Evoking a feeling or eliciting a response using language and text as a primary communication device in contemporary art has been important since cubists inserted lettering into painted works, Magritte told the world “Ceci n’est pas une pipe.”, and conceptualists in the 1960’s such a Joseph Kosuth used wording in place of traditional means of art-making. In Sympathy for Characters four artists, two American and two British, utilise text in various ways to drive home points of interest.
Ed Ruscha brings to the fore the feeling of Los Angeles as a city, as an experience, evoking smog and the intensity often associated with the city. Jonas Wood, another LA-based artist, urges the viewer to become politically active through a clear message softened with active colouring and his easily recognisable and recurring basketball. The sense of familiarity and confidence in both these works provides the viewer immediate association.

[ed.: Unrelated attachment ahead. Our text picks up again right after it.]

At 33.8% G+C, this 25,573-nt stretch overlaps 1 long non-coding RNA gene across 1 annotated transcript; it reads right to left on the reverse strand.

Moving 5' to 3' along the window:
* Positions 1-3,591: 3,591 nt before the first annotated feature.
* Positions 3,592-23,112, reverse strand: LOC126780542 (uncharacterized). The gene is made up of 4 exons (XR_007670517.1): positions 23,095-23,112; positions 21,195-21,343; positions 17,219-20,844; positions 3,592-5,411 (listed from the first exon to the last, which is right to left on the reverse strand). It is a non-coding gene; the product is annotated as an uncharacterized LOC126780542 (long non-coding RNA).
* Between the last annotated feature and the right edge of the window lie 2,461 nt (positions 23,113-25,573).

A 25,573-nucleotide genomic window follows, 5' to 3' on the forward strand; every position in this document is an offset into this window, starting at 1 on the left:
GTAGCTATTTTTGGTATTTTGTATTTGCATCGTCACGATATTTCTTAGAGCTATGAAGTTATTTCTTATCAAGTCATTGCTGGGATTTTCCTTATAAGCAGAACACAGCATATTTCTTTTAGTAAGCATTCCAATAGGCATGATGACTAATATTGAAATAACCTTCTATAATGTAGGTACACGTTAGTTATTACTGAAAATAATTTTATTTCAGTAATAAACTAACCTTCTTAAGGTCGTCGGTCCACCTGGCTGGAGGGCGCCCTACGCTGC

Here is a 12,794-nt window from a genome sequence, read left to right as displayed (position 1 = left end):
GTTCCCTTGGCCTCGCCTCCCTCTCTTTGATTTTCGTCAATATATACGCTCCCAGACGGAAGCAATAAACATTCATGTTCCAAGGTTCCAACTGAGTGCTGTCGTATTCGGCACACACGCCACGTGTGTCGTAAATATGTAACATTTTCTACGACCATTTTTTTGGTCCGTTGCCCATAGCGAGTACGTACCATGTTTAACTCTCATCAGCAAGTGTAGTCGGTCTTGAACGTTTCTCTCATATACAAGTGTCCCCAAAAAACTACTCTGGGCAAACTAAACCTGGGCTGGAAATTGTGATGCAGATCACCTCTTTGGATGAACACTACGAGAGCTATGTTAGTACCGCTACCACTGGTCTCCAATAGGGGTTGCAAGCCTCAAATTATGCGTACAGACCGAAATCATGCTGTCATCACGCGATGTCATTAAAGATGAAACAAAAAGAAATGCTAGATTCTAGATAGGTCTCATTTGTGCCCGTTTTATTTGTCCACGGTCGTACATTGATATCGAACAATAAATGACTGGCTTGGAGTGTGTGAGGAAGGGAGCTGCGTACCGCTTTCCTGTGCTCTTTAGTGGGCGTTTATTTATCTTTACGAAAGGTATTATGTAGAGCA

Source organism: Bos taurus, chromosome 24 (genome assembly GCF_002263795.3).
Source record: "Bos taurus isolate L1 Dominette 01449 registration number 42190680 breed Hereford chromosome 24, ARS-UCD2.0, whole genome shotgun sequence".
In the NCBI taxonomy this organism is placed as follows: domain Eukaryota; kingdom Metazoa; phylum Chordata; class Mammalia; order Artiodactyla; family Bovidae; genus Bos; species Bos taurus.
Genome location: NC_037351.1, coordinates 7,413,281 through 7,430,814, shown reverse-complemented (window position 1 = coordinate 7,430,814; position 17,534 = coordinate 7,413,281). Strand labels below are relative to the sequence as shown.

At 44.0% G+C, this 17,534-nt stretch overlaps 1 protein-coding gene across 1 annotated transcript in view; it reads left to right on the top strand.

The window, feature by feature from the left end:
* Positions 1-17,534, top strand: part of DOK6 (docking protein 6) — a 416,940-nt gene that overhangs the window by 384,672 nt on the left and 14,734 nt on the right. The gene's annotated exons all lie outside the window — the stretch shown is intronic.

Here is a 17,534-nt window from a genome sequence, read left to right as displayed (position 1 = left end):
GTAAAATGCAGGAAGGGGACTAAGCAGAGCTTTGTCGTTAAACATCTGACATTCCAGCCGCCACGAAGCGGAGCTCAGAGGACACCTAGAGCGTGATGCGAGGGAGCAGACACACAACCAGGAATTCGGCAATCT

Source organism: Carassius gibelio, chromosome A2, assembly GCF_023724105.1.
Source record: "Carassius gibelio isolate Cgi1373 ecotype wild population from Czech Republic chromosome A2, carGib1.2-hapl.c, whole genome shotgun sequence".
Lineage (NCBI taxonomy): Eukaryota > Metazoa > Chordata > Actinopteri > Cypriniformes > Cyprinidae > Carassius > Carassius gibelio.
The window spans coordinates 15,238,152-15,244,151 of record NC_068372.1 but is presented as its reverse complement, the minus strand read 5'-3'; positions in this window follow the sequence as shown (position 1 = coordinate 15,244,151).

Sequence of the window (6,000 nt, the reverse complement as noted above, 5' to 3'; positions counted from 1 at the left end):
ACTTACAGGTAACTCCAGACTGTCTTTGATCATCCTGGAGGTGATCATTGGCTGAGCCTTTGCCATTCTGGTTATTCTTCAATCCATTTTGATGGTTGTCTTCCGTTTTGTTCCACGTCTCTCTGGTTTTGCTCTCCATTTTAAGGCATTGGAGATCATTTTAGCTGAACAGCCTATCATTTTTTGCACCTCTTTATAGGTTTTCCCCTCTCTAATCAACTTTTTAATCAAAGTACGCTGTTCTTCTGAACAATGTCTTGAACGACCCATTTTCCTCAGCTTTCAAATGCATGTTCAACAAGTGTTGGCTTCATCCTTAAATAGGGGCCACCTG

Using humour and subtlety David Shrigley implores the viewer to act in a certain way and thus doing so reveals that as human beings we do not always behave kindly to our fellow man or woman and this is to be reflected on. Similarly humorous is Harland Miller’s use of a well recognised publishing house to explore his place in contemporary life and a dismissal of required action, he asks the viewer to do as they please and forget what society expects of them.
Jonas Wood Vote, 2018 6-colour screen print on Coventry rag paper 40 x 25.4 cm